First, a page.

Amplification & refinement. Regular readers know. My path across the audiophile wilderness of many flavors has presently settled on class AB amps of very wide bandwidth, lateral Exicon Mosfets and mostly DC coupling. I call their general flavor lit up all over. It's not the imbalance of isolated HF forwardness but the same lucid mode applied across the bandwidth. It's why the open-baffle floating Raal ribbon earspeakers are my ultimate transducers. It's why with speakers I aim to duplicate their signature even though room gain and drivers of higher mass coupled to boxes throw up road blocks. Reality bites. Still the goal remains. A key contributor to my pursuit is this type amp. Soul VI combines the speed of clean timing and high dynamic reflexes with unusual sonic mass. Part of the same profile is a tamer take on the brilliance/air regions. Again it's the balance one hears in live amplified rather than pure acoustic venues. Given my acoustic leanings, I fancied our fast amp contingent by Crayon, Enleum, Goldmund and Kinki over the darker thicker class A examples from FirstWatt and Pass Labs. Know thyself. Rather than inject more weight or fat, I hankered for a bit of turbo boost. Here it seemed that extreme damping was disadvantageous, likely because Zu's hard-hung driver applies high self damping already. When it came to crowning my amp favorite, the Kinki EX-B7 monos and Goldmund Job 225 got knocked out of contention perhaps partly for their very low output Ω.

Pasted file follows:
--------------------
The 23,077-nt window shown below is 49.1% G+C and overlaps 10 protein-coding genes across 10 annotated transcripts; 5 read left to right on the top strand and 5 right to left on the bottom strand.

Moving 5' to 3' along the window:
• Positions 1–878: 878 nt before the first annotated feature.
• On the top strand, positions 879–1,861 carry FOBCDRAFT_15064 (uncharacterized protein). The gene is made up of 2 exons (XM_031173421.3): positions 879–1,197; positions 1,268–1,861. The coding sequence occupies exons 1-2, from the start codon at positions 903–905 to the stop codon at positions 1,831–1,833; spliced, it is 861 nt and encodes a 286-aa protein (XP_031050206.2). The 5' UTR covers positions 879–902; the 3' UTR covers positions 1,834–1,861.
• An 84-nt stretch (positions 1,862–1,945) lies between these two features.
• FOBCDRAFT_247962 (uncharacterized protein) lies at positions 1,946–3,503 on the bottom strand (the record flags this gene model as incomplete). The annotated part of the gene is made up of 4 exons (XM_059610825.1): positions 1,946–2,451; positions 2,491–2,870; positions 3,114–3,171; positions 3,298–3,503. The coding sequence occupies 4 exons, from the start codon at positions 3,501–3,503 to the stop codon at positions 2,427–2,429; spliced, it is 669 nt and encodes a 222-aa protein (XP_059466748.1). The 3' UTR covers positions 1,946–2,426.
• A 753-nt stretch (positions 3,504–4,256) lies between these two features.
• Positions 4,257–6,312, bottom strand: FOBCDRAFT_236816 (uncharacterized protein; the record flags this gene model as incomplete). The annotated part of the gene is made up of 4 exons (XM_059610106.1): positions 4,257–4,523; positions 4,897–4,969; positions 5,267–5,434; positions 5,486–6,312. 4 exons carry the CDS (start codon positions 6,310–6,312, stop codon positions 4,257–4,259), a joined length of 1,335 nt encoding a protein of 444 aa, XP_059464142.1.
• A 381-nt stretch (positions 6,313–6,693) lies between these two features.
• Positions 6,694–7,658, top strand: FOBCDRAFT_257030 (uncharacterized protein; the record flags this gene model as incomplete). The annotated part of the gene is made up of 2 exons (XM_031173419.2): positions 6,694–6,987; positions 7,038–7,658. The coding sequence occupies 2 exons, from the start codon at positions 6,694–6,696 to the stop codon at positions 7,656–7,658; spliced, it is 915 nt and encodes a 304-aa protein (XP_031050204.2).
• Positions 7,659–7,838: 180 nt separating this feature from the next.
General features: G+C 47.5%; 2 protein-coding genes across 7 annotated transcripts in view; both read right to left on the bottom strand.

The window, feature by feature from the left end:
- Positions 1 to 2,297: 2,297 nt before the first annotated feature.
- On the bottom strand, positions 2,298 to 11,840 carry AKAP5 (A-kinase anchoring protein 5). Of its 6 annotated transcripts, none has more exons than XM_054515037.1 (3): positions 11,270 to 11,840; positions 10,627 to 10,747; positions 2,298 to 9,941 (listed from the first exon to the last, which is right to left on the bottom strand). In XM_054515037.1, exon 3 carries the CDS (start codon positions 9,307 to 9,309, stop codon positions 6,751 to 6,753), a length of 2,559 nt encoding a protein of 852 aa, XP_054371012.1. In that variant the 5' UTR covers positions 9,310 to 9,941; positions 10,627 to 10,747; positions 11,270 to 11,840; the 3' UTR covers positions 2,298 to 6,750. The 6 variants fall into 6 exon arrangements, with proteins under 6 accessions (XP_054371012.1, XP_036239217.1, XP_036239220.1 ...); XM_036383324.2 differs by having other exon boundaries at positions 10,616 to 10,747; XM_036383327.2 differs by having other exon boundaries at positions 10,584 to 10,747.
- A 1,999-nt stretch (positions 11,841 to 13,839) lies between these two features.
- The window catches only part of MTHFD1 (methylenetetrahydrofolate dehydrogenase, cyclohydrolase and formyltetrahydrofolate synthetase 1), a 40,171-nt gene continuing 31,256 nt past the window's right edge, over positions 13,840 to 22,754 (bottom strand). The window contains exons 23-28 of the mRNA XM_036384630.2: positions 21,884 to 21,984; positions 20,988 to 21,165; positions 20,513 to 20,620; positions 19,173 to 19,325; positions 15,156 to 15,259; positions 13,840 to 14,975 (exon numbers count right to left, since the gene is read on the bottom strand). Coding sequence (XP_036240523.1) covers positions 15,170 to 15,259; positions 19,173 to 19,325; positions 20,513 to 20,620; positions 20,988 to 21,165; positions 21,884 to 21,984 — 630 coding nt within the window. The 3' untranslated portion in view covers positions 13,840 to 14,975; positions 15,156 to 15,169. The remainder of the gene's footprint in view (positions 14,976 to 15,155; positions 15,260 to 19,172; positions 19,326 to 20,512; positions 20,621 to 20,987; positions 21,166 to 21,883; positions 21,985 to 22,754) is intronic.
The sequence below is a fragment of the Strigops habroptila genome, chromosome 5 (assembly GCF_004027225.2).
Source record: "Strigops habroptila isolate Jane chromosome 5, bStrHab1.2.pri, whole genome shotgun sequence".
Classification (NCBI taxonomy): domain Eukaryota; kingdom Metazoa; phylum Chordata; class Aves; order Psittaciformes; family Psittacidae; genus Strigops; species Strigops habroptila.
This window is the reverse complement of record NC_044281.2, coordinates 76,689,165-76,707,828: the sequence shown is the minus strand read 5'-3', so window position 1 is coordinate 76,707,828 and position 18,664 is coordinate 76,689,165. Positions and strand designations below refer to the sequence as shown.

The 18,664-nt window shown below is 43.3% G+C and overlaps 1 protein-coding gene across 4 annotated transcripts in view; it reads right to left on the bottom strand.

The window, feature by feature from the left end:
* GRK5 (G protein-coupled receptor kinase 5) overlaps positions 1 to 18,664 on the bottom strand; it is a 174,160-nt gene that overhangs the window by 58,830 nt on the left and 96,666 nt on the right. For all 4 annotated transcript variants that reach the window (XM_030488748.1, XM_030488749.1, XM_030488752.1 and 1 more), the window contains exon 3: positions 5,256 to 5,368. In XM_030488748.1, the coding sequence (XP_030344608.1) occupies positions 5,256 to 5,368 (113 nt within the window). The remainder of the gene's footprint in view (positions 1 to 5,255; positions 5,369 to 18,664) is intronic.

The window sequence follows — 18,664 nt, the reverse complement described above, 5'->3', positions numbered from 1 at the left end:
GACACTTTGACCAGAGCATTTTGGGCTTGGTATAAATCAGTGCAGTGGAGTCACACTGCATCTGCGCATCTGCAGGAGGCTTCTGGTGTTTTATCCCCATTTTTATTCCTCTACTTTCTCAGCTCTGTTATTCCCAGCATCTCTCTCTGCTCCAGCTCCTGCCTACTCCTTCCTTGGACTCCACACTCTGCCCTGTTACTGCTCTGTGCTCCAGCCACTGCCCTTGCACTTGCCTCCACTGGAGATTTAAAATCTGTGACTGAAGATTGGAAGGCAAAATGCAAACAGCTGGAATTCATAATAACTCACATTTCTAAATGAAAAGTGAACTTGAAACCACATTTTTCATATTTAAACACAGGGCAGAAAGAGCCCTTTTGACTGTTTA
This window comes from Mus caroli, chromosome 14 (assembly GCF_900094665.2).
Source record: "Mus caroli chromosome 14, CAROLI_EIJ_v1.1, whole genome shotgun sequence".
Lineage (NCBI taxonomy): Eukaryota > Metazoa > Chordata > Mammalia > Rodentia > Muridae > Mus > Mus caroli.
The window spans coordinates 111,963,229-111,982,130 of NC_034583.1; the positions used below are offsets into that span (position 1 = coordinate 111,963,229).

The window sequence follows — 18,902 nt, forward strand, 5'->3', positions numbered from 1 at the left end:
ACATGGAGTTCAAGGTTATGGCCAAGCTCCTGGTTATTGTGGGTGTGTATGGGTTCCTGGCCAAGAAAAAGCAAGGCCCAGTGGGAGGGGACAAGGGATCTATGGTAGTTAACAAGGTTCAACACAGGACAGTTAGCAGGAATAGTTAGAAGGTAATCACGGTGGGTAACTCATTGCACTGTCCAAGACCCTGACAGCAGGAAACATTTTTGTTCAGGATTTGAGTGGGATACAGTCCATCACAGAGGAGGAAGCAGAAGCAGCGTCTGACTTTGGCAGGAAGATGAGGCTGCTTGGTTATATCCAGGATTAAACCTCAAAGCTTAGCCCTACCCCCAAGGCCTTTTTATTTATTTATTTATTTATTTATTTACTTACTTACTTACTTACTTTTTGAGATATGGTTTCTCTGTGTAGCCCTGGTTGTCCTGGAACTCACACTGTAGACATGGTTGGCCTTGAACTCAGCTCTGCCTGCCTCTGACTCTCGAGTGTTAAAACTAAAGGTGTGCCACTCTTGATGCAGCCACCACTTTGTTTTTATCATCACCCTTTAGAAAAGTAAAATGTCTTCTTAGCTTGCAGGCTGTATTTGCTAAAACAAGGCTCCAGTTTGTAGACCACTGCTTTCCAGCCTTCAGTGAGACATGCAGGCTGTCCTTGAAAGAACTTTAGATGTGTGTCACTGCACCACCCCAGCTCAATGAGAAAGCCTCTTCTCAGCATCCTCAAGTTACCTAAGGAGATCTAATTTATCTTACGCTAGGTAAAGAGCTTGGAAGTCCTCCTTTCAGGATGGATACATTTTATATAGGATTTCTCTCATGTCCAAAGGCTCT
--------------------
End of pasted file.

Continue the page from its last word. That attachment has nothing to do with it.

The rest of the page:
Then it was a close call between Crayon's 60wpc CFA-1.2 and Enleum's 25wpc AMP-23R. I ultimately settled on the latter for what I heard as still superior sophistication across the presence region. It's where the high-power class AB 125/250wpc specimens had, particularly on piano and massed strings, thrown up the occasional flare. Imagine a windy lake with rippling surface. When the sun hits certain micro waves at just the right angle, it causes momentary bright refractions. Those disappear as quickly as they occurred. The sonic equivalents were sudden small response peaks. Those probably coincided with small amplitude wiggles in the whizzer doubling as horn mouth for the tweeter. The warmer/tamer amps didn't trigger them. With the right material, the high-power speedsters did here and there. In my hunt for the ideal personal balance, that rare flashiness, textural overdamping, Gemütlichkeit and excess tonal weight all became amp eliminators. It's how I settled on the Enleum as successor to Bakoon's famous AMP-13R. Being used to 20-40Hz coverage from Dynaudio's 18S sub, I naturally wanted it also on the Soul VI. To be sure, running it solo won't telegraph any lack. But if you know the difference that a force-cancelling clean sub makes and play music whose synths exceed the limits of acoustic instruments, you'll want one. Obviously Undertone and Submission are two such options in Zu's own catalogue. One of the latter graces our simple 2.1 video system where Soul 6 would bump off our usual German Physik HRS-120. Sound isn't just music and song. It's dialogue as well. If you despise the current trend of self-absorbed actors mumbling under their breath for 'extra realism', you'll appreciate any extra dose of speech intelligibility you can muster. Would the big coax deliver?